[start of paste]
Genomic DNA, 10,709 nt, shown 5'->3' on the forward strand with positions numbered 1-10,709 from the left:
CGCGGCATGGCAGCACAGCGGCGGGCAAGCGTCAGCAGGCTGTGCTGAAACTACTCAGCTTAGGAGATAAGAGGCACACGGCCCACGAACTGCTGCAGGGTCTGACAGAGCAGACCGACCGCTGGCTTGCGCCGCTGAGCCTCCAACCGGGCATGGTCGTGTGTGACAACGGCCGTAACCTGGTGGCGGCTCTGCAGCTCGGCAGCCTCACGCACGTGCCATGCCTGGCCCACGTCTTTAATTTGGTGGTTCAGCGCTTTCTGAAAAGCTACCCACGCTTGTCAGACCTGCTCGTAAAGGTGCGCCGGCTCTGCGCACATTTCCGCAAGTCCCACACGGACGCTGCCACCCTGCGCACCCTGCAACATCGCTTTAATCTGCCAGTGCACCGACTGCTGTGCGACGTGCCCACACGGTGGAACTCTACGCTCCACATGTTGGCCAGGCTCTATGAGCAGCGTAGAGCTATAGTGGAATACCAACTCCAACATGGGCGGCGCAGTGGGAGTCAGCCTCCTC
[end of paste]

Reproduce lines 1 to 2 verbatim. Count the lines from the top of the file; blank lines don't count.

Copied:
Genomic DNA, 10,709 nt, shown 5'->3' on the forward strand with positions numbered 1-10,709 from the left:
CGCGGCATGGCAGCACAGCGGCGGGCAAGCGTCAGCAGGCTGTGCTGAAACTACTCAGCTTAGGAGATAAGAGGCACACGGCCCACGAACTGCTGCAGGGTCTGACAGAGCAGACCGACCGCTGGCTTGCGCCGCTGAGCCTCCAACCGGGCATGGTCGTGTGTGACAACGGCCGTAACCTGGTGGCGGCTCTGCAGCTCGGCAGCCTCACGCACGTGCCATGCCTGGCCCACGTCTTTAATTTGGTGGTTCAGCGCTTTCTGAAAAGCTACCCACGCTTGTCAGACCTGCTCGTAAAGGTGCGCCGGCTCTGCGCACATTTCCGCAAGTCCCACACGGACGCTGCCACCCTGCGCACCCTGCAACATCGCTTTAATCTGCCAGTGCACCGACTGCTGTGCGACGTGCCCACACGGTGGAACTCTACGCTCCACATGTTGGCCAGGCTCTATGAGCAGCGTAGAGCTATAGTGGAATACCAACTCCAACATGGGCGGCGCAGTGGGAGTCAGCCTCCTC